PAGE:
LESSON LEARNED: Set ambitious goals, live Big, and dream BIGGER, but remember there can be a vast difference between “what you are going to do” and “what you’ve done.”  You’re the man Henry!

Brewers PitcherHaving been involved in a handful of ventures, I learned quickly to take advantage of every opportunity I had to practice “the pitch.” For any entrepreneur pitching their business can be a daily routine.  Most probably practice their pitch everyday, without even knowing it.  Talking to a friend, answering the “how are you” question at work, and making small talk at family gatherings are all opportunities to practice your pitch when the topic surfaces.

I want you to understand the importance of recognizing that these are all opportunities, so learn to PAY ATTENTION and take advantage of them.


As an entrepreneur and in business, we should all be aware of how much we use our pitch.  Not only in presenting to an investor, but in all sales.  You pitch your ideas to your suppliers, partners, coworkers, bosses, clients, customers, everyone.  In some form or another, you have to answer their question, “what’s in it for me” and “why should I care?”

Not only do you need to “pitch” everyday, you better get good at it if you want it to be heard.  When pitching you will be challenged with a lack of time, distractions, questions, your own nervousness, or the headache you cannot kick.  Anything and everything will be clawing at your focus and can kill your effectiveness in appealing to your audience.  On the other hand, take every opportunity to practice your pitch, over and over again, until it is programmed deeply into your brain, and you will be able to pitch in your sleep.


I recently read an interesting article by the founder of Weebly, in which he describes his experience pitching to the Y Combinator out in Palo Alto, CA.  As founder David tells the story, he had about 15 seconds to pitch before being bombarded by questions.  The questions escalated to the point where he was actually carrying on two totally different conversations in the same room with different investors.

Wow, it seems you are going to want have this pitch second nature and know your stuff right?  Well it sounds like after a 15-minute push and few back-end hours, David ended up with the financing he needed for Weebly (Yay for him). But are you ready to be thrown into the lion’s den?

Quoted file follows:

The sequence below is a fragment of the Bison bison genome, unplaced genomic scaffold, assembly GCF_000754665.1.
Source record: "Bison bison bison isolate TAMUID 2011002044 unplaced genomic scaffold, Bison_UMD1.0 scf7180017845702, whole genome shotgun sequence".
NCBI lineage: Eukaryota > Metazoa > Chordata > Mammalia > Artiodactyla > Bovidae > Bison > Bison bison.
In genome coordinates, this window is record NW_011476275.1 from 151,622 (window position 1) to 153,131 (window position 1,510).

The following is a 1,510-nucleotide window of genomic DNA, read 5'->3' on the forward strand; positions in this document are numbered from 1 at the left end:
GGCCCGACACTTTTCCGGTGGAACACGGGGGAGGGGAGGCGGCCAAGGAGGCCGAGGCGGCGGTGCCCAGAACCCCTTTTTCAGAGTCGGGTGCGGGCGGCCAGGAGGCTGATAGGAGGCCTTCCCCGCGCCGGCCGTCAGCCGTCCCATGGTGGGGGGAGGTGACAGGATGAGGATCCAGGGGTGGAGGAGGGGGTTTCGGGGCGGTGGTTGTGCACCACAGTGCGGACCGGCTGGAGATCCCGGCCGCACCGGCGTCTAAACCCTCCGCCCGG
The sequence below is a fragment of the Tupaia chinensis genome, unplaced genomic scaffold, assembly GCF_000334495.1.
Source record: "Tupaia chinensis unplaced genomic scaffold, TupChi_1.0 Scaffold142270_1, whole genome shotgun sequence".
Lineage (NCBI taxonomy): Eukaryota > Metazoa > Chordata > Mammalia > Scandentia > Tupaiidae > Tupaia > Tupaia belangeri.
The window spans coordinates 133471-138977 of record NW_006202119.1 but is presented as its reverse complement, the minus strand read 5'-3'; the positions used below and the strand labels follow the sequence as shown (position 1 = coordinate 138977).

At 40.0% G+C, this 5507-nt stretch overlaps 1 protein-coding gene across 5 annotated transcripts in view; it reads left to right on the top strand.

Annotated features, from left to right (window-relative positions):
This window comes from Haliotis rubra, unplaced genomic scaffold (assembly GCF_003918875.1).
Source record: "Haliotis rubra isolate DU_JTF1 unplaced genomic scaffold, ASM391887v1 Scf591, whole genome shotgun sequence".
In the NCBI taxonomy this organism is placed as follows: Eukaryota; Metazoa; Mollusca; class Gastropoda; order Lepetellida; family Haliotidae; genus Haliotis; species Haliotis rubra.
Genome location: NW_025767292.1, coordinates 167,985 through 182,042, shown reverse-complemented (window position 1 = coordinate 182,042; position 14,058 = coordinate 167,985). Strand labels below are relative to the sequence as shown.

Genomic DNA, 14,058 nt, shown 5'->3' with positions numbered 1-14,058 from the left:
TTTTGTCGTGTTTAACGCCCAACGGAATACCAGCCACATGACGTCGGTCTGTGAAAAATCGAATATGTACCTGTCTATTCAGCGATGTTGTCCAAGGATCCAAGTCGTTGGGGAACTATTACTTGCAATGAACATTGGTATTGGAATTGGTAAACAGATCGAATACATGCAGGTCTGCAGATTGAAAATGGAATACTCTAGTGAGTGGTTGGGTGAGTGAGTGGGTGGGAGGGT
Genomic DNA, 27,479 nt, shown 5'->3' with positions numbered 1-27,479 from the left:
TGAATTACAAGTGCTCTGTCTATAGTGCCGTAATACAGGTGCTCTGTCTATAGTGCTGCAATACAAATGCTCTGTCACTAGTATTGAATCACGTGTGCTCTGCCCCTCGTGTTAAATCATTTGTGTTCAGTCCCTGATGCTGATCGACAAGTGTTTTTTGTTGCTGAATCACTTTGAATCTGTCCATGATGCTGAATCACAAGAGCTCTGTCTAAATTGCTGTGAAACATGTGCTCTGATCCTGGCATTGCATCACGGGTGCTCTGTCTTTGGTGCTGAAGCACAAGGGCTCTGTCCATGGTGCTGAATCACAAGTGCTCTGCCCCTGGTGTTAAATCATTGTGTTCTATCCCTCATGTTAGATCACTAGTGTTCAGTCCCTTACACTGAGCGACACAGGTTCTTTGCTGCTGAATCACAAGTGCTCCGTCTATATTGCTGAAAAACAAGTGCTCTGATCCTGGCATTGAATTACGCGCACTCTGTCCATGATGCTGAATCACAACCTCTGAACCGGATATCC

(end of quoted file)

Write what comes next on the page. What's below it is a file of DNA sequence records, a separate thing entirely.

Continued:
Currently, I am preparing to woo investors this year for my startup RentUpdate.com.  My partner and I are revamping the business plan and are preparing to start pitching to investors by mid-year.  Today, I had stopped by the office quickly to drop off some paperwork and I found an opportunity to practice my pitch.

While at the office, I ran into a co-worker who had asked me if I was still working on RentUpdate.  I was busy trying to get out of there and wanted to give him the 10-second spiel (thanks to Scott on the correct spelling for ‘spiel’).  Anyway I hesitated for a second, before deciding to take the opportunity to pitch him the business.  Pending my upcoming year I thought, “Hell, might as well start practicing.”  So I did, and about 10 minutes and a few questions later, he was interested and told me I should pitch the idea to my boss as a possible investor… Interesting.


Over the years what I’ve noticed about myself as a salesperson (the same that anyone should notice), is that I get better every time I make my presentation or pitch.  Different people, different responses, different environment, different questions, are all things that change with each new prospect.  Thus, with each new prospect and every pitch, I become more confident, refined and prepared to answer questions before they become questions.


Take the opportunity to make your pitch to anyone that will listen.  Start with your significant other, your buddy, your parents, coworkers, whomever.  And you don’t have to give them the “FULL” presentation with slides, handouts, and special effects, but just give them the raw pitch.  Explain to them what you’re working on and why you think or “know”, it will work.  Practice changing it up and morphing your pitch to suit your audience.  Mom might not be so tech savvy, so dumb it down a bit (sorry Mom) so that she can visualize the concept and see its potential.  Your buddy on the other hand might be a techy geek, so get into the sweet Ajax features that you’ve got incorporated into the application.  Bump into the marketing guy at work, talk to him about your plan to spread the word and ask him if he’s got any ideas.


  • Ask: Ask for questions, feedback and ideas. It’s amazing how outsiders can often see more and tell you more about your business than you can, because there on the outside looking in.
  • Embrace Perspective: Perspective is your friend.  Someone in a hole can tell you with great detail every aspect of the hole, but it’s probably a good idea to ask other people who are not in the hole what they think the hole looks like.
  • Get feedback and Pay Attention: If something is extremely difficult to explain to someone, then perhaps you’ve over-complicated it or perhaps you’re over-complicating the business itself.